Virus, or Fukkatsu No Hi as it was known in Japan, was Japanese publishing businessman Haruki Kadokawa's idea for a world-conquering science fiction epic, complete with an international cast to appeal to the broadest number of people. Alas, his plans did not work out and the film was a disaster movie in more ways than one, with the American version cut down to two thirds of the length of the two and a half hour long original - with all the Japanese bits hitting the floor - and eventually released to cable TV. It seems he had overestimated audiences' patience for watching the end of the world at extensive duration, even though the film closely resembled the Hollywood adaptation of On the Beach which had been a hit a couple of decades before, complete with submarine searching the seas and an outpost of survivors nervously awaiting their impending doom.

Maybe what they needed was Gregory Peck, but what they got was a collection of not exactly big names for 1980, with, for example, Glenn Ford as the American President, Robert Vaughn as a rival politician and a laughing Henry Silva as a General who is just itching to set off some nuclear weapons for reasons best known to himself. The killer bug, referred to as "Italian Flu" because that's where the first cases were recorded, obviously has echoes of Spanish Flu and also Stephen King's novel The Stand, but this was based on a Japanese novel by Sakyo Komatsu and adapted by Kôji Takada, Gregory Knapp and director Kinji Fukasaku. In its favour, the international flavour is well handled, with shots of and scenes in many places around the world, not just the U.S.A. and Japan, filling out the sense of a truly global catastrophe; but it's mostly the U.S.A. and Japan that we see before Antarctica becomes the main location, it must be said.

The researchers left on that continent end up as the last surviving human beings, along with the submarine crew who escaped the carnage. The virus cannot thrive there in the cold and now the eight and a half hundred men and, erm, eight women must see about continuing the human race. The writers have obviously considered the ramifications of the disaster, as along with developments like that we're told they only have enough food for two years, and the scientists carry on their search for an antidote so they can return to warmer climes. However, they apparently thought that wasn't quite exciting enough as Yoshizumi works out that an earthquake is about to hit Washington D.C. which will set off the nuclear arsenal of the U.S.A. and then all the other atomic bombs around the world as well. So the race is on to reach Washington and disable the potential chain reaction, but I'll say this for this determinedly miserable film, it doesn't do anything by halves, making the last line after all that death and devastation unintentionally funny. Music by Kentaro Haneda and Teo Macero, with a theme song by Janis Ian.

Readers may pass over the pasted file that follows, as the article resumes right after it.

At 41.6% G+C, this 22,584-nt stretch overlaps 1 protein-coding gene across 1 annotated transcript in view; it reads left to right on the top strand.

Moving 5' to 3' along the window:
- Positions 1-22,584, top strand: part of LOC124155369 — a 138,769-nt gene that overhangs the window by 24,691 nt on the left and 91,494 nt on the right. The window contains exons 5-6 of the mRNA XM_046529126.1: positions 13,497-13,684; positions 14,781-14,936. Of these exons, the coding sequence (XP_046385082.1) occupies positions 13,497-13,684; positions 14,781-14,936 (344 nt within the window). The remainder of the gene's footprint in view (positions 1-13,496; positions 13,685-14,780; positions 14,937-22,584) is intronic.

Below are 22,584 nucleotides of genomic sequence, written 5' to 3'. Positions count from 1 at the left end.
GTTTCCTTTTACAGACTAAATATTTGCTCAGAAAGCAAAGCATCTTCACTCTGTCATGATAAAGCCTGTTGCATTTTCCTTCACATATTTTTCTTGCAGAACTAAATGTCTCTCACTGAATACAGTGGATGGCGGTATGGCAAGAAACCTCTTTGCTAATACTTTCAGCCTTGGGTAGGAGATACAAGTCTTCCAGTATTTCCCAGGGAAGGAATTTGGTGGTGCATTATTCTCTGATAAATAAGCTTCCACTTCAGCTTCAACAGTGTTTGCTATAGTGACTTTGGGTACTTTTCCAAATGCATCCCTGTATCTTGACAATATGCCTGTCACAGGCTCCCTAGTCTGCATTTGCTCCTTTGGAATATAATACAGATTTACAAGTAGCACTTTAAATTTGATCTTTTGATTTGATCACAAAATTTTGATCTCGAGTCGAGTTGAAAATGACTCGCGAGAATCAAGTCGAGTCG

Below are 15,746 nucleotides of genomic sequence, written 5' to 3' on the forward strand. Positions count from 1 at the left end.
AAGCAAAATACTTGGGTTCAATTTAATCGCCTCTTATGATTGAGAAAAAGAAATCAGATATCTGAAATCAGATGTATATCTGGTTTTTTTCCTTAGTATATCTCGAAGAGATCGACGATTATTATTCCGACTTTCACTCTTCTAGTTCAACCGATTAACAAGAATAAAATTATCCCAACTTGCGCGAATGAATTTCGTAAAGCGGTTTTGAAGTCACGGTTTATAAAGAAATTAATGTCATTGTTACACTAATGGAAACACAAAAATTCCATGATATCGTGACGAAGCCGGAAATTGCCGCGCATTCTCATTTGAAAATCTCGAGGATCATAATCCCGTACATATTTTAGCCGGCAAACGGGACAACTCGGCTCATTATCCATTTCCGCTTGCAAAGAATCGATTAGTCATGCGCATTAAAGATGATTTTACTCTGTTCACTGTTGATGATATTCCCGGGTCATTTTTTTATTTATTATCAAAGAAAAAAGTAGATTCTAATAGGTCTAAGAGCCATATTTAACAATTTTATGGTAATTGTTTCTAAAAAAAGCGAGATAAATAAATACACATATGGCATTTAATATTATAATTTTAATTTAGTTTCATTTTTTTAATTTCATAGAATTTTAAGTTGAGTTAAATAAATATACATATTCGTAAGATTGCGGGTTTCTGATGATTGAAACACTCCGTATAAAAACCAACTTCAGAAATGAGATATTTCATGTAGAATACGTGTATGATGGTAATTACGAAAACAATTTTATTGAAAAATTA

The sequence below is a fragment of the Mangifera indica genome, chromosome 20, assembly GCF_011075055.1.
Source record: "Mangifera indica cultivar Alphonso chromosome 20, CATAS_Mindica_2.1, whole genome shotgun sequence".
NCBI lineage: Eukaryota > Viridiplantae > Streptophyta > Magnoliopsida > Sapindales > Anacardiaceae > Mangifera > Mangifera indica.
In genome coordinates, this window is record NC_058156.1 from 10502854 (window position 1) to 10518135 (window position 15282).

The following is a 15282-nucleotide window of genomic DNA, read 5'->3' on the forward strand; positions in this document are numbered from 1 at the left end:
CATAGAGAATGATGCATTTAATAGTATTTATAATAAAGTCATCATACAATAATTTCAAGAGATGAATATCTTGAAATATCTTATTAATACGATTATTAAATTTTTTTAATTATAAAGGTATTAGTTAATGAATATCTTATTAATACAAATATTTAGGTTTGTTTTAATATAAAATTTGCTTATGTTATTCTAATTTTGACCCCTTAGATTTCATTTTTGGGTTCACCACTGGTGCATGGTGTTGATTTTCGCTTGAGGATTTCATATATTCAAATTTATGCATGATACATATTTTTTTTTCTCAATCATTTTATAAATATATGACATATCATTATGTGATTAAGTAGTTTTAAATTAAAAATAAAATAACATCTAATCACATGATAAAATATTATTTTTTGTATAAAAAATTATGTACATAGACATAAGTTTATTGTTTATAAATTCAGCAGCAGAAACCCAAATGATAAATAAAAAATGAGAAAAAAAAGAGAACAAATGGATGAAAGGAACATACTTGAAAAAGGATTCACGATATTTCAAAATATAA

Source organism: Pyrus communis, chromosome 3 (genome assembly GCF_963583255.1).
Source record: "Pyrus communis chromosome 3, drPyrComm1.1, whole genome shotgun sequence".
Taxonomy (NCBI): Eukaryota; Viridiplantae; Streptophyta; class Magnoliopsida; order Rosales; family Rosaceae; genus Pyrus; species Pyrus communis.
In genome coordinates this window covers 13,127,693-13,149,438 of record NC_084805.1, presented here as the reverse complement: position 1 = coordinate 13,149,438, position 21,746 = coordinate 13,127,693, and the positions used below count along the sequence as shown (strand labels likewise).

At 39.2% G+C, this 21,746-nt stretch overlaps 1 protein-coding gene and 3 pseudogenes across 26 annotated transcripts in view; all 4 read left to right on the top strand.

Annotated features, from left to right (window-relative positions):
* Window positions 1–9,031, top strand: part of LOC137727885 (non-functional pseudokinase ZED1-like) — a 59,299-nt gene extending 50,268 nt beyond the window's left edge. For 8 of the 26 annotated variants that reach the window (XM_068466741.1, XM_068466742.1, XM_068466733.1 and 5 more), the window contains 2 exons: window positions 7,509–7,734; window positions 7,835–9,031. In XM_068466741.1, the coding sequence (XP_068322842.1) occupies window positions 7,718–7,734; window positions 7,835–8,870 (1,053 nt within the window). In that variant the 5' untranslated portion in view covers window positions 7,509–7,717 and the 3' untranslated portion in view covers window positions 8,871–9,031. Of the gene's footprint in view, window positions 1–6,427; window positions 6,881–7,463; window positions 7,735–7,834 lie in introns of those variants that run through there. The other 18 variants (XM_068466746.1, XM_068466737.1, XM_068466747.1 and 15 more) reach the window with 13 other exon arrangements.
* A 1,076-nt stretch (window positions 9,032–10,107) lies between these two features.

Reviewer: Graeme Clark

 

This review has been viewed 4793 time(s).

As a member you could Rate this film

 

Kinji Fukasaku  (1930 - 2003)

Japanese director whose long career took in science fiction such as The Green Slime, Message From Space and Virus and gangster movies such as Yakuza Graveyard, Street Mobster and Graveyard of Honour. He also co-directed Tora! Tora! Tora! In 2000 scored a big international hit with the savage satire Battle Royale. Died whilst making a sequel, which was completed by his son Kenta.

 
Review Comments (0)


Untitled 1

Login
  Username:
 
  Password:
 
   
 
Forgotten your details? Enter email address in Username box and click Reminder. Your details will be emailed to you.
   

Latest Poll
Which star is the best at shouting?
Arnold Schwarzenegger
Brian Blessed
Tiffany Haddish
Steve Carell
Olivia Colman
Captain Caveman
Sylvester Stallone
Gerard Butler
Samuel L. Jackson
Bipasha Basu
   
 
   

Recent Visitors
Graeme Clark
Enoch Sneed
  Hannah Prosser
Andrew Pragasam
Darren Jones
  Butch Elliot
  Rachel Franke
Paul Smith
   

 

Last Updated: